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Tuesday 2 November 2021


Back in 1984 David Lynch attempted to film Frank Herbert's novel Dune, an epic science fiction story set on a distant planet which is entirely desert where the most valuable substance in the universe is a consciousness expanding spice. Among the cast were a young Kyle McLachlan, Virginia Madsen, Patrick Stewart and Max von Sydow. It was also one of Sting's big adventures in acting and if that weren't enough came with a soundtrack by Toto. It bombed, critically and commercially. One of the reviews said that 'several of the characters in Dune are psychic, which puts them in the unique position of being able to understand what goes on in the movie'. I haven't seen it for many years but I think it was a film which only really made any sense if you had read the novel and for those that hadn't it left them with a lot of work to do. It's been remade by Denis Villeneuve, is in cinemas now and has been much reviewed much more positively than the 1984 by both critics and fans. I haven't seen it yet but would like to. 

The 1984 film's soundtrack was almost entirely by Toto except for one piece of music from Brian Eno and Daniel Lanois. In some ways sci fi soundtracks are the perfect place for Eno's ambient synth music.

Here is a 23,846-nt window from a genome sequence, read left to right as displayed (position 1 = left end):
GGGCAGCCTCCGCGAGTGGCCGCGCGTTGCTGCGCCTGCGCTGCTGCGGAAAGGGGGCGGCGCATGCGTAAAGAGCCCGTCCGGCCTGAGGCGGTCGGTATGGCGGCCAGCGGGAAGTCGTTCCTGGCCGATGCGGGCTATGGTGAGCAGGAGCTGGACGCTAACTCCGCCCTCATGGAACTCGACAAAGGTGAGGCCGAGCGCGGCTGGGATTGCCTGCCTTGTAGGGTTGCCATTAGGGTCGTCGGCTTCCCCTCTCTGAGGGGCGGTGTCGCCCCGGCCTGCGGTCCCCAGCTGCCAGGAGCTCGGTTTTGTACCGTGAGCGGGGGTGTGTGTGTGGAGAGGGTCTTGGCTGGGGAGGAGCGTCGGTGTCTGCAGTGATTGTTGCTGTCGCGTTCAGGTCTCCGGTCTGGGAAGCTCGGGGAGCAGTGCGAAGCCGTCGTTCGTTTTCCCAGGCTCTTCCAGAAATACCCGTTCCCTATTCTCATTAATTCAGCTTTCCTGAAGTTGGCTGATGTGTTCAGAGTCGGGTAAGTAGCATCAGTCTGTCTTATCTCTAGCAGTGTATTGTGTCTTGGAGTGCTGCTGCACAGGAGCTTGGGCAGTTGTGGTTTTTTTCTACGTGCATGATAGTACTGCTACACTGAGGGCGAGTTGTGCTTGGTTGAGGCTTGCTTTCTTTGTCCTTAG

Prophecy Theme

If you want more, there's a full length, twelve minute version of Prophecy Theme on Youtube. Amusingly, when you type Dune 1984 into Google below the first search returns in the People Also Ask box, the first suggestion is 'is Dune the worst movie ever?' Lynch was disappointed with the final cut, having been instructed to cut the three hour running time down to a more manageable two and a quarter hours. He ran out of money for the FX too and ended up with something he wasn't' happy with but which had his name on it and disowned it. Three different versions have been screened at different times or in different places. Eno's Prophecy Theme at least is something that survives whatever version or cut is being shown.  


Jake Sniper said...

Toto doing the soundtrack will always be weird, even though it's q David Lynch.

Swiss Adam said...

I know... as if Sting weren't enough!

Echorich said...

Seen them both now, and I'll stick with what Lynch was attempting. I think it pays to see have seen the Lynch before seeing the Villeneuve version. Both are visually stunning. Both are obvious products of their respective directors. I thought the Lynch film tried to cram too much in and then by getting edited down, was hurt by that same decision. The Villeneuve film took a really long time to get where it gets to in the end and is obviously...part 1. Thankfully, years ago The Lord Of The Rings prepared me for a film that pulls you in for amost hours and then leaves you hanging...